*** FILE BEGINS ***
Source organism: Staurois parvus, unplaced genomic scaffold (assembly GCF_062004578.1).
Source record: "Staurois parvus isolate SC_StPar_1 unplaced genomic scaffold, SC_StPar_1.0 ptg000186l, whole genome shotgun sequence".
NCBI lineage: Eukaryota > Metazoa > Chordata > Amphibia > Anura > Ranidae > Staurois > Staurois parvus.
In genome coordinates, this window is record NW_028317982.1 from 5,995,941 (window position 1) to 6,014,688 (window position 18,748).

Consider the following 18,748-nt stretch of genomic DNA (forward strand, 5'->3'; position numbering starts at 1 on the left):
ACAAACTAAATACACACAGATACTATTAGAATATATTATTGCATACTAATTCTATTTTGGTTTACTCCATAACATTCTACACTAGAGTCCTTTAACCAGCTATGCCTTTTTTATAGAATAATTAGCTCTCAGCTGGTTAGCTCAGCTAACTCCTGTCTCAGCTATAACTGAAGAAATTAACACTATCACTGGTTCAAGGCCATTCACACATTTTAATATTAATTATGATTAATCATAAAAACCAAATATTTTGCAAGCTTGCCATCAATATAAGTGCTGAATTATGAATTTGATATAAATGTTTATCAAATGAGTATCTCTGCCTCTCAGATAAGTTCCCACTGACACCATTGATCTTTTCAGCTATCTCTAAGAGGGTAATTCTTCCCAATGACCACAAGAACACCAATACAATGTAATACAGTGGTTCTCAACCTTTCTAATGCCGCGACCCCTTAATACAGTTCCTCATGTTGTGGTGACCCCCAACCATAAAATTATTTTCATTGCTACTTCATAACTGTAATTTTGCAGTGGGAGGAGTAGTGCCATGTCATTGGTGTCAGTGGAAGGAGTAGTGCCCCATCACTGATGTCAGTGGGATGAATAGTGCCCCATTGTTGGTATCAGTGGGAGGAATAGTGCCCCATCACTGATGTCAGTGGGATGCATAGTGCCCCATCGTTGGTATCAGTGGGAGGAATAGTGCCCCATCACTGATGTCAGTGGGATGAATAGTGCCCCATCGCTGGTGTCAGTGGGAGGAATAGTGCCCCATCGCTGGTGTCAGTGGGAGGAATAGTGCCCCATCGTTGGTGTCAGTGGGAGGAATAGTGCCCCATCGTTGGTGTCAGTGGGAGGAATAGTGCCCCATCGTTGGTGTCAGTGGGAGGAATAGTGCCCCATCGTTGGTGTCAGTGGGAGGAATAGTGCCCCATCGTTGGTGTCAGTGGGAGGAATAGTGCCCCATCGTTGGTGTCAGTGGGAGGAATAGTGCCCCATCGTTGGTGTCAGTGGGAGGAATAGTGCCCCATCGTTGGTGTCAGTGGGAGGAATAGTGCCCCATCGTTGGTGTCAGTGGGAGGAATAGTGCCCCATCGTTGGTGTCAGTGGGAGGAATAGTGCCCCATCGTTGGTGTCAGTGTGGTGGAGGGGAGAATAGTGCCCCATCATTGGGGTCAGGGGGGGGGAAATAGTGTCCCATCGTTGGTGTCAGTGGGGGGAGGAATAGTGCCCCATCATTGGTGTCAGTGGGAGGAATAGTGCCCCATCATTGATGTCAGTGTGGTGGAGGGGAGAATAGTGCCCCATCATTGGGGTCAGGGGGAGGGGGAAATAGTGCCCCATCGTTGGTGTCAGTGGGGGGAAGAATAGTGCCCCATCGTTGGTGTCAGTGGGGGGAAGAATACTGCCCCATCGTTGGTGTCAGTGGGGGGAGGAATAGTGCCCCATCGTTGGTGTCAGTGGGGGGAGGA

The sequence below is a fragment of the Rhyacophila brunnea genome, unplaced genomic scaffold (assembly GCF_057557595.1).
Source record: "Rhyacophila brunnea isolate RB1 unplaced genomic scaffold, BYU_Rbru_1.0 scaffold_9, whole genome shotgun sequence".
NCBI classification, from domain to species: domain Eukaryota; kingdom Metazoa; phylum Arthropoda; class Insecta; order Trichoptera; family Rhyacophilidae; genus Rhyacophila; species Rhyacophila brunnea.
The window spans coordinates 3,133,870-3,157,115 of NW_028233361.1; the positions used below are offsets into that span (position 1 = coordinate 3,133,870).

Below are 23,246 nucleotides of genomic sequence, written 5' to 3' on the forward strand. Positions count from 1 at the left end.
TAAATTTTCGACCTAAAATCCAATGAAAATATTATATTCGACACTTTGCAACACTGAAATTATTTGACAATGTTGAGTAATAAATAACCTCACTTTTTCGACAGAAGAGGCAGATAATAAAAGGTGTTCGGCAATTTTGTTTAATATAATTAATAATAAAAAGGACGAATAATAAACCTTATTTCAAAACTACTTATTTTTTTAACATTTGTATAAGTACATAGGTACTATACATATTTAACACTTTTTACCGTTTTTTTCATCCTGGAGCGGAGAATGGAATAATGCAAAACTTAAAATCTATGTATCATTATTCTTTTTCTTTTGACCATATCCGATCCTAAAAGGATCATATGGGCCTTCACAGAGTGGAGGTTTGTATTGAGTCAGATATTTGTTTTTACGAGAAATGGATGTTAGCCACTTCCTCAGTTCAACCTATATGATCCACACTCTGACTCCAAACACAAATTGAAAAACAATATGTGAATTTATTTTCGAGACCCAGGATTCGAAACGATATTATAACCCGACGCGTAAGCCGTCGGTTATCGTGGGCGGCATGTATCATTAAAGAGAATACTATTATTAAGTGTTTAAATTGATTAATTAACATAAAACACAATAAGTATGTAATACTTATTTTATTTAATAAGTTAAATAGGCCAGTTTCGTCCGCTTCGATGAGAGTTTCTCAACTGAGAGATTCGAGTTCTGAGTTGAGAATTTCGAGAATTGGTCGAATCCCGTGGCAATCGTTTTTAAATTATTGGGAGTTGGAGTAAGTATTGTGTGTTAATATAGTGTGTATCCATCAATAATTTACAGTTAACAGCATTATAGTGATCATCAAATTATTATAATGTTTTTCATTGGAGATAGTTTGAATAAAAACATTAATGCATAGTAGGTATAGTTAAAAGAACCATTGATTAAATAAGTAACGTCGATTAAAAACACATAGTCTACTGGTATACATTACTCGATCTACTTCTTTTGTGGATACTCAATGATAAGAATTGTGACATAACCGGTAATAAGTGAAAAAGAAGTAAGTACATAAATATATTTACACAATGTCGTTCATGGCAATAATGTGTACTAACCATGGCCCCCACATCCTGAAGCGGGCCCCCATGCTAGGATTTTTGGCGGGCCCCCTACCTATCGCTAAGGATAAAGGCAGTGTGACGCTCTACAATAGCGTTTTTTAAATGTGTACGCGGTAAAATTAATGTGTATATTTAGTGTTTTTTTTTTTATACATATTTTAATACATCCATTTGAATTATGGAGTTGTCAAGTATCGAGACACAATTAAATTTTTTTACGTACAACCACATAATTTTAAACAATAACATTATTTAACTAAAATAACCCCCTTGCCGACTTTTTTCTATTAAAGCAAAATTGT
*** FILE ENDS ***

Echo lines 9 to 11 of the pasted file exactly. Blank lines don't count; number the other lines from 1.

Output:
NCBI classification, from domain to species: domain Eukaryota; kingdom Metazoa; phylum Arthropoda; class Insecta; order Trichoptera; family Rhyacophilidae; genus Rhyacophila; species Rhyacophila brunnea.
The window spans coordinates 3,133,870-3,157,115 of NW_028233361.1; the positions used below are offsets into that span (position 1 = coordinate 3,133,870).

Below are 23,246 nucleotides of genomic sequence, written 5' to 3' on the forward strand. Positions count from 1 at the left end.